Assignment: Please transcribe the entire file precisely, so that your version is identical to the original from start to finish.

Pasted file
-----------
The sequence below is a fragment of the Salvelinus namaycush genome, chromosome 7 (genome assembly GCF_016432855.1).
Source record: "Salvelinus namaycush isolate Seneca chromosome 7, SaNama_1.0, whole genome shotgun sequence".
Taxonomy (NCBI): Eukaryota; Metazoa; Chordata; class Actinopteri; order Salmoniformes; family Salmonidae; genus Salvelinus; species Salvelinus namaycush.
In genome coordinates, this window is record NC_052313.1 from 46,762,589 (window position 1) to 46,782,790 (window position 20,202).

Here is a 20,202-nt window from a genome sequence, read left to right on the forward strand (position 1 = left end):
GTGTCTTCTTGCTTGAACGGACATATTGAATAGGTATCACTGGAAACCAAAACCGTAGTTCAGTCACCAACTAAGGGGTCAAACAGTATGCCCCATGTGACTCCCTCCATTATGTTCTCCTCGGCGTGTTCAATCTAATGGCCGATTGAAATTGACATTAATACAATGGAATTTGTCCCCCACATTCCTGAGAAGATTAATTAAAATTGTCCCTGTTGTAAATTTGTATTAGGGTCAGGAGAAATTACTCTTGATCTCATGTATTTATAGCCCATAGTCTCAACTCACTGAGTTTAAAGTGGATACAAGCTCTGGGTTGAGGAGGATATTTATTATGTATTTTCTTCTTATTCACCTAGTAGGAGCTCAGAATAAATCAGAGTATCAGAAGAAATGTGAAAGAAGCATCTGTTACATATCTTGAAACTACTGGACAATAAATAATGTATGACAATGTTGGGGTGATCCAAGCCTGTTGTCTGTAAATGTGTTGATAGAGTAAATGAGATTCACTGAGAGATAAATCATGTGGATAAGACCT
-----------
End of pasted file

The sequence below is a fragment of the Salvelinus namaycush genome, chromosome 7 (genome assembly GCF_016432855.1).
Source record: "Salvelinus namaycush isolate Seneca chromosome 7, SaNama_1.0, whole genome shotgun sequence".
Taxonomy (NCBI): Eukaryota; Metazoa; Chordata; class Actinopteri; order Salmoniformes; family Salmonidae; genus Salvelinus; species Salvelinus namaycush.
In genome coordinates, this window is record NC_052313.1 from 46,762,589 (window position 1) to 46,782,790 (window position 20,202).

Here is a 20,202-nt window from a genome sequence, read left to right on the forward strand (position 1 = left end):
GTGTCTTCTTGCTTGAACGGACATATTGAATAGGTATCACTGGAAACCAAAACCGTAGTTCAGTCACCAACTAAGGGGTCAAACAGTATGCCCCATGTGACTCCCTCCATTATGTTCTCCTCGGCGTGTTCAATCTAATGGCCGATTGAAATTGACATTAATACAATGGAATTTGTCCCCCACATTCCTGAGAAGATTAATTAAAATTGTCCCTGTTGTAAATTTGTATTAGGGTCAGGAGAAATTACTCTTGATCTCATGTATTTATAGCCCATAGTCTCAACTCACTGAGTTTAAAGTGGATACAAGCTCTGGGTTGAGGAGGATATTTATTATGTATTTTCTTCTTATTCACCTAGTAGGAGCTCAGAATAAATCAGAGTATCAGAAGAAATGTGAAAGAAGCATCTGTTACATATCTTGAAACTACTGGACAATAAATAATGTATGACAATGTTGGGGTGATCCAAGCCTGTTGTCTGTAAATGTGTTGATAGAGTAAATGAGATTCACTGAGAGATAAATCATGTGGATAAGACCT